Acronym  ... 
Name 
octahedrally truncated rhombic dodecahedron, chamfered cube 
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Vertex figure  [4,H^{2}], [h^{3}] 
Coordinates 

General of army  (is itself convex) 
Colonel of regiment  (is itself locally convex) 
Dihedral angles
(at margins) 

Confer  rad cube 
External links 
The nonregular hexahedra {(h,H,H)^{2}} have vertex angles h = arccos(1/3) = 109.471221° resp. H = arccos[1/sqrt(3)] = 125.264390°.
Octahedral truncation applies to the octahedral vertices (vertex inscribed oct) only. Wrt. the rad this produces new square faces there. These are then face planes of a cutting cube. – The above transition shows a dynamical mutual scaling of cube and rad. The chamfered cube then is the instance, where all edges happen to have the same length.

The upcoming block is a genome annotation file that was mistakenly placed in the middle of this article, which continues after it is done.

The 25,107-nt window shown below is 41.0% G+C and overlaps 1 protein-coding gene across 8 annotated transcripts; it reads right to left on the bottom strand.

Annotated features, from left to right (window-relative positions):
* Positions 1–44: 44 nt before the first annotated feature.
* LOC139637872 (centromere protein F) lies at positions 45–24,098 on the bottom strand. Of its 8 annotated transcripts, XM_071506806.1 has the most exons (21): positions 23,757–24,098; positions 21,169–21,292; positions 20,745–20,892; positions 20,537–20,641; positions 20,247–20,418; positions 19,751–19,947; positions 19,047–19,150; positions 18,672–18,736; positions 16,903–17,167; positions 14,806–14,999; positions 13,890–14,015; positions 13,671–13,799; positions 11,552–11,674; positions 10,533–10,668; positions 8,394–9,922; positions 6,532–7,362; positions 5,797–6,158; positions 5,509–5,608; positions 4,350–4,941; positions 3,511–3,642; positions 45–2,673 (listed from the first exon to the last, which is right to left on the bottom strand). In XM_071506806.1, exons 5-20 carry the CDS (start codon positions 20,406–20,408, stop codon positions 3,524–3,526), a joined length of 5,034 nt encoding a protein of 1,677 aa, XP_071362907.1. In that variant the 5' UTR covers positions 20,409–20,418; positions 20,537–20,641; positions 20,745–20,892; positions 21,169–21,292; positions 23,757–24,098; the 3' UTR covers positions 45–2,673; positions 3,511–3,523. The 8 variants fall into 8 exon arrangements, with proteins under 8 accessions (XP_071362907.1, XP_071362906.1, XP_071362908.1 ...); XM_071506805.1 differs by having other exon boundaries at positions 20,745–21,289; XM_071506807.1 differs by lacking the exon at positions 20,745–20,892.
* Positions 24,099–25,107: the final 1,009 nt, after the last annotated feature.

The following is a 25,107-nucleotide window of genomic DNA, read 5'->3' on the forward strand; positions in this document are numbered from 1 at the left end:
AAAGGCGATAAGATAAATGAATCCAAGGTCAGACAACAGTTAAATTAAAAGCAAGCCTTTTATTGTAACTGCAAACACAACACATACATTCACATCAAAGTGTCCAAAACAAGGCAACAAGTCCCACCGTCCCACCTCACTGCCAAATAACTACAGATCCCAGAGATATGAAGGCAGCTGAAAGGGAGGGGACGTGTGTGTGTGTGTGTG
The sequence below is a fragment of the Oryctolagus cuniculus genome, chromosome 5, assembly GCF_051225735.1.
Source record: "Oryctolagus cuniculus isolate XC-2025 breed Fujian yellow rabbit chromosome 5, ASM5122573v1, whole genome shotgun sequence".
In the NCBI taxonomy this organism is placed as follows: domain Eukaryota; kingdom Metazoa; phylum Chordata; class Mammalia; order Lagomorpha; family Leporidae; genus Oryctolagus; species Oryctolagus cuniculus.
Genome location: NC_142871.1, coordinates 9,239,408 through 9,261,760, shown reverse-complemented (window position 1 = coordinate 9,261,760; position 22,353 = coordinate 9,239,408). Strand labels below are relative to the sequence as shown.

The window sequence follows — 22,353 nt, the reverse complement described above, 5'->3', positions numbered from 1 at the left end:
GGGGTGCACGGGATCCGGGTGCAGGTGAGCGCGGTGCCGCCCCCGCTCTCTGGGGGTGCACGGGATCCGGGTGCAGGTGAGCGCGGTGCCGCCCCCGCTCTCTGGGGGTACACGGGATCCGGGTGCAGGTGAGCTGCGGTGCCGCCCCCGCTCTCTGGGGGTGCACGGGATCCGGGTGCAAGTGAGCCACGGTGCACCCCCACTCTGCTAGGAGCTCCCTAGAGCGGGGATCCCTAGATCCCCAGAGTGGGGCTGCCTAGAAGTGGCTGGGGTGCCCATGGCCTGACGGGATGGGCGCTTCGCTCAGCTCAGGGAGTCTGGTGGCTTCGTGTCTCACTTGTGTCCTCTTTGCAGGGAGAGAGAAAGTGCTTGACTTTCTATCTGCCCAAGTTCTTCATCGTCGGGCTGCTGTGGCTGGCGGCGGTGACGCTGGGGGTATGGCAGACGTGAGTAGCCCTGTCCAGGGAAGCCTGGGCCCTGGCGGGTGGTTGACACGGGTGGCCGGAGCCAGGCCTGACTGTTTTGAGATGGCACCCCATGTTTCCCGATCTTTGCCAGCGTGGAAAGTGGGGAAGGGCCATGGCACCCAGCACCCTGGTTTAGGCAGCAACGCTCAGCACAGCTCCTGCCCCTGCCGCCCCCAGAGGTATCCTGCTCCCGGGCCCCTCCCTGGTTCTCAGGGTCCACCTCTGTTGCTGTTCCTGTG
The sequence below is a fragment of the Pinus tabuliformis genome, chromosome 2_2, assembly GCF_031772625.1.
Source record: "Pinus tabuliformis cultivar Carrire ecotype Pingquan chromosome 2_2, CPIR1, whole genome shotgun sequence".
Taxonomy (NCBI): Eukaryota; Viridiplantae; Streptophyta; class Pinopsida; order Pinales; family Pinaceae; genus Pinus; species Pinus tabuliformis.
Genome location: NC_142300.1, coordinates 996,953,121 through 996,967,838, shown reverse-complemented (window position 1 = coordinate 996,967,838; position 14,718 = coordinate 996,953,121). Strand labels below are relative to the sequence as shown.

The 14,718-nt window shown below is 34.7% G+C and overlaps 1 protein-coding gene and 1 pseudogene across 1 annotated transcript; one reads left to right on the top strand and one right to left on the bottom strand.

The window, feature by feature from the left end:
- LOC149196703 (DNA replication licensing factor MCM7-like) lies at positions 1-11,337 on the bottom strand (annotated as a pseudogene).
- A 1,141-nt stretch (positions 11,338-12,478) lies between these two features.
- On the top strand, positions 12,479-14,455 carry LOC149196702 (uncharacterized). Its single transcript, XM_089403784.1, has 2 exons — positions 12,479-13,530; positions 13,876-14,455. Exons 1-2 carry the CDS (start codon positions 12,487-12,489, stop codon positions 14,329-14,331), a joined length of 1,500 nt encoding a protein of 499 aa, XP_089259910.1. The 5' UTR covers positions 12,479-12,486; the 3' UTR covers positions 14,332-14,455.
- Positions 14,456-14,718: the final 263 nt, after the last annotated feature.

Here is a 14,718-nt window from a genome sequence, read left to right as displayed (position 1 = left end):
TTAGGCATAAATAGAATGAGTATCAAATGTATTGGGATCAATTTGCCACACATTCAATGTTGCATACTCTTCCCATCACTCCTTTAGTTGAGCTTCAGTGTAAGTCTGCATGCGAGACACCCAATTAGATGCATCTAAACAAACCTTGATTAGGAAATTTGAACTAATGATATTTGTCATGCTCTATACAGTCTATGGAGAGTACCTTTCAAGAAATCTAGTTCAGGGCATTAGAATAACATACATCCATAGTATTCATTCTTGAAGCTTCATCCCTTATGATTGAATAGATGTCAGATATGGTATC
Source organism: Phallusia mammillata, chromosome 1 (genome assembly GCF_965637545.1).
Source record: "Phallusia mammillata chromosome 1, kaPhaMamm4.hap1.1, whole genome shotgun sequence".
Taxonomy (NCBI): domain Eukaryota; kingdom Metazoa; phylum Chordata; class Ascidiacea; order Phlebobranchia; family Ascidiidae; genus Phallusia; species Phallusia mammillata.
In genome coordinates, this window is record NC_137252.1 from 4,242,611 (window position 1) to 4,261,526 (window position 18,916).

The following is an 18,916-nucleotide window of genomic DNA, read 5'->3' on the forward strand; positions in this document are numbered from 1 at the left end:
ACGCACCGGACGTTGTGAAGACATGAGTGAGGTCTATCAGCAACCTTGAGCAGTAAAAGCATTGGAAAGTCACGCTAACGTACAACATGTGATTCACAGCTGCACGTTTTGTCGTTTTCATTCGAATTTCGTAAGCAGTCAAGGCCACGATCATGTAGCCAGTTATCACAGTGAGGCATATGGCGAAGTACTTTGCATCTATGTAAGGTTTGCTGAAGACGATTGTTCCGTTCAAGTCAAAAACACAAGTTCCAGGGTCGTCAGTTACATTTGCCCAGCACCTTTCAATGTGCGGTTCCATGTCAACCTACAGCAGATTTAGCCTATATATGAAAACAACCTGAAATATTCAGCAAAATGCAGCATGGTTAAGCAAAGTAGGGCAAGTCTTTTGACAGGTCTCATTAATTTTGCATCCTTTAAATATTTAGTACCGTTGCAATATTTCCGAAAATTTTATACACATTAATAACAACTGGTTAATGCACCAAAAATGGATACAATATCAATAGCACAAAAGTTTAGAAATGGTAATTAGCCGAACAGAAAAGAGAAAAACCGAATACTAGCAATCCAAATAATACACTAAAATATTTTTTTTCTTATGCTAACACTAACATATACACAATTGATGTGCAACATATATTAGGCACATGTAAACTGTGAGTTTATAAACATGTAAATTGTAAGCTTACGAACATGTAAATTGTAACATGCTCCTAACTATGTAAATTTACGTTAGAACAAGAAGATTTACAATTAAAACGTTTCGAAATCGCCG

Chamfering (or edgeonly beveling – here being applied to the cube) flatens the former edges into new (nonregular hexagonal) faces.
There is a deeper, terminal chamfering of the cube too, which then reduces the original faces to nothing. Then the hexagons will become rhombs and the total figure becomes the rad. – When considering the below provided tegum sum Dynkin symbol, it becomes obvious that this figure also can be seen as a Stott expansion of the rad.
Incidence matrix according to Dynkin symbol
ax4oo3oc&#zx → height = 0 a = (3+2 sqrt(3))/3 = 2.154701 c = sqrt(8/3) = 1.632993 (tegum sum of acube and (x,c)sirco) o.4o.3o.  8 *  3 0  3 0 [h^{3}] .o4.o3.o  * 24  1 2  2 1 [4,H^{2}] +++ oo4oo3oo&#x  1 1  24 *  2 0 .x .. ..  0 2  * 24  1 1 +++ ax .. oc&#zx  2 4  4 2  12 * {(h,H,H)^{2}} .x4.o ..  0 4  0 4  * 6 {4}
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